Mark 10:37 Parallel Verses [⇓ See commentary ⇓]

Mark 10:37, NIV: They replied, 'Let one of us sit at your right and the other at your left in your glory.'

Mark 10:37, ESV: And they said to him, “Grant us to sit, one at your right hand and one at your left, in your glory.”

Mark 10:37, KJV: They said unto him, Grant unto us that we may sit, one on thy right hand, and the other on thy left hand, in thy glory.

Mark 10:37, NASB: They said to Him, 'Grant that we may sit, one on Your right and one on Your left, in Your glory.'

Mark 10:37, NLT: They replied, 'When you sit on your glorious throne, we want to sit in places of honor next to you, one on your right and the other on your left.'

Mark 10:37, CSB: They answered him, "Allow us to sit at your right and at your left in your glory."

What does Mark 10:37 mean? [⇑ See verse text ⇑]

Jesus and the disciples are not traveling into dangerous territory alone. They are followed by several women (Matthew 27:55–56) and others, at least some of whom are frightened (Mark 10:32) and expect things will not go well (John 11:16). They are crossing the Perean/Judaean border, nearing Jericho, on their way to Jerusalem. When they reach Jerusalem, Jesus will mount a donkey colt and ride into the city while people spread their cloaks and palm fronds on the ground, shouting, "Blessed is the coming kingdom of our father David!" (Mark 11:1–10). The intent to make Jesus king has been simmering at least since the feeding of thousands outside of Bethsaida (John 6:15), and it's reasonable to assume the disciples know about it and approve.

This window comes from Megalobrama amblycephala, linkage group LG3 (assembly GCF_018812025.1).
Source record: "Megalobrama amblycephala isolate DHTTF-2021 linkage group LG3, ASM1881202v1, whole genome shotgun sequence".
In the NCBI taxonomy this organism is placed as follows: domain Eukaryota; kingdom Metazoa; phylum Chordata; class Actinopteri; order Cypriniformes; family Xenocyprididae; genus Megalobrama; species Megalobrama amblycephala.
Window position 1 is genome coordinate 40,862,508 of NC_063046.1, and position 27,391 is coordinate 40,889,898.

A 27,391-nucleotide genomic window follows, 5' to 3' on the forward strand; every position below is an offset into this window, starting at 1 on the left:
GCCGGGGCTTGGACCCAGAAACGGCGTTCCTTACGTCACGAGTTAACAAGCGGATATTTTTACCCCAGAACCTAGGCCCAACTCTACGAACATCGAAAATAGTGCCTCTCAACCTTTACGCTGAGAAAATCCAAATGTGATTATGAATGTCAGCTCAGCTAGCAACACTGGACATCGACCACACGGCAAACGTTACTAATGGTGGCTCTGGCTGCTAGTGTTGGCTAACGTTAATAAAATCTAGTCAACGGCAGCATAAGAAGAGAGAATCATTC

All of this combined is why James and John have reason to think Jesus will be soon coming into His kingdom. Jesus has only recently told them, after the interaction with the rich young ruler, that the Twelve will "sit on twelve thrones, judging the twelve tribes of Israel (Matthew 19:28). James and John apparently want a higher seat at the proverbial table, despite Jesus' teaching that this presumption is likely to get you publicly humiliated (Luke 14:7–11).

The seat to the right of the king has long been one of an honored advisor (1 Kings 2:19; Psalm 110:1). Where Samuel says that Jonathan sat "opposite" King Saul and Abner sat "by Saul's side" (1 Samuel 20:25) the Jewish historian Josephus specifies that Jonathan sat on Saul's right and Abner on the left (Josephus, Antiquities, VI. Xi. 9).

James and John are two of Jesus' three closest friends, and they are willing to face what will come to make Jesus king (Mark 10:39). They think Jesus needs advisors, which would be correct if Jesus were "only" the Son of Man, presented with the everlasting dominion by the Ancient of Days (Daniel 7:13–14). In classical Judaism, the expression "son of man" merely refers to God's limited, mortal, human creation, not the Messiah. But Jesus is also the Son of God and God. And God does not need the counsel of man (Isaiah 40:13–14; Job 40:6–41:34).